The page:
Ellen G. White Writings

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SDA Bible Commentary, vol. 6 (EGW), Page 1082

Chapter 14

10. See EGW on 2 Corinthians 5:10.

11. See EGW on ch. 3:19.

Chapter 16

25 (Ephesians 3:9-11; Colossians 1:26, 27; see EGW on 2 Corinthians 12:1-4). The Eternal Purposes of God—God had a knowledge of the events of the future, even before the creation of the world. He did not make His purposes to fit circumstances, but He allowed matters to develop and work out. He did not work to bring about a certain condition of things, but He knew that such a condition would exist. The plan that should be carried out upon the defection of any of the high intelligences of heaven—this is the secret, the mystery which has been hid from ages. And an offering was prepared in the eternal purposes to do the very work which God has done for fallen humanity (The Signs of the Times, March 25, 1897).

(Genesis 3:15, Ephesians 3:9-11; Colossians 1:26, 27; see EGW on Jeremiah 23:28.) The Mystery Hid for Eternal Ages—The incarnation of Christ is a mystery. The union of divinity with humanity is a mystery indeed, hidden with God, “even the mystery which hath been hid from ages.” It was kept in eternal silence by Jehovah, and was first revealed in Eden, by the prophecy that the Seed of the woman should bruise the serpent's head, and that he should bruise His heel.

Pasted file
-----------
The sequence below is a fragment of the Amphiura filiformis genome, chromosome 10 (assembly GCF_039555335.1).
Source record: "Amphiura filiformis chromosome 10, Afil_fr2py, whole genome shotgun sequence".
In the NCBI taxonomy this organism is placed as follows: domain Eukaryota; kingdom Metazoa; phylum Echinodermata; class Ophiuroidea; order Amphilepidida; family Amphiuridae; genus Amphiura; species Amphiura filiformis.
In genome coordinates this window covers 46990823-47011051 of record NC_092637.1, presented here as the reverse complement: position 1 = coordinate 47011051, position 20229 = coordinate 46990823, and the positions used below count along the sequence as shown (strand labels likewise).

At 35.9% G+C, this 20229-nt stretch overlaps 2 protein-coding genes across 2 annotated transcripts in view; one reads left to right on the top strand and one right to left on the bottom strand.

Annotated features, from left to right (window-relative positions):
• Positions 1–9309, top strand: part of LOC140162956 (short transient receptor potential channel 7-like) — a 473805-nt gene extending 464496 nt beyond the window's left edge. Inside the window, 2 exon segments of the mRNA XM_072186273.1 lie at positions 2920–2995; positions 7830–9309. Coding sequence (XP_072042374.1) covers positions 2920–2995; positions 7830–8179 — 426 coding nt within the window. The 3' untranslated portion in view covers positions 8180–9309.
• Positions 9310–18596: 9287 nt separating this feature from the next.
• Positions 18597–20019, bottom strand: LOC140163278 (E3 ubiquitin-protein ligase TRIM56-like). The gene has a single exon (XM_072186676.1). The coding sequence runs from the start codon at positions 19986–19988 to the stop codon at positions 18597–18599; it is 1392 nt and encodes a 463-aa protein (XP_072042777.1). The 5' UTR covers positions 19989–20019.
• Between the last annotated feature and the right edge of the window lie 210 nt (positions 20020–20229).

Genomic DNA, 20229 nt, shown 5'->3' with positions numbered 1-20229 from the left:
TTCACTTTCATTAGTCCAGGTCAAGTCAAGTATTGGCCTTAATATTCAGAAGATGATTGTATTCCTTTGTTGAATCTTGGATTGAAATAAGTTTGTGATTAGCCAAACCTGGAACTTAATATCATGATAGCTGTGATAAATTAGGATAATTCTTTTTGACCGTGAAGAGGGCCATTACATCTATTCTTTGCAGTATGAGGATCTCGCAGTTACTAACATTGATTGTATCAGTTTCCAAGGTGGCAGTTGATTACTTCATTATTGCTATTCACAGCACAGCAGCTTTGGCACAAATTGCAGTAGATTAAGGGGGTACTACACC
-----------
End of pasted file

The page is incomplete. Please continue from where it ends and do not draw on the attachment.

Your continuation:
To present to the world this mystery that God kept in silence for eternal ages before the world was created, before man was created, was the part that Christ was to act in the work He entered upon when He came to this earth. And this wonderful mystery, the incarnation of Christ and the atonement that He made, must be declared to every son and daughter of Adam .... His sufferings perfectly fulfilled the claims of the law of God (The Signs of the Times, January 30, 1912, reprinted from The Signs of the Times, March 25, 1897).

(1 Timothy 3:16.) Mystery of All Mysteries—The incarnation of Christ is the mystery of all mysteries (Letter 276, 1904).

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1 Corinthians

Chapters 1-3

Lessons for Every Church—The third chapter of First Corinthians should be read with careful and prayerful consideration by every church member. The first and second chapters of this epistle prepare the way for the third, and in this are lessons for every church in our world. The cause of their difficulties is plainly revealed (Manuscript 74, 1899).

Chapter 1

1. See EGW on ch. 9:13-18.

1-8. Guard the Church Against Deception—The instruction in this epistle is addressed to the church of God at Corinth, and directed to be sent to every place where there were companies of saints who had faith in Jesus Christ. As members of the church of Christ, they are said to be “sanctified in Christ Jesus,” and “called to be saints.” By baptism they pledged themselves to a ministry of good works in seeking to save others who knew not the truth.

The church at Corinth was largely made up of Gentiles. Paul had labored earnestly among them, and had brought them to a knowledge of the truth. But after Paul had left them, false teachers had arisen, who had questioned the apostleship and ministry of Paul. They spoke contemptuously of him, and tried to make comparisons between themselves and him that would belittle him in the eyes of the church.

Paul did not seek to exalt himself. But when falsehoods threatened to destroy the effects of his ministry, faithfulness to his mission made it necessary for him to honor God by vindicating his character and magnifying his office. He claims to have a divine mission—that he is “called to be an apostle of Jesus Christ through the will of God.”

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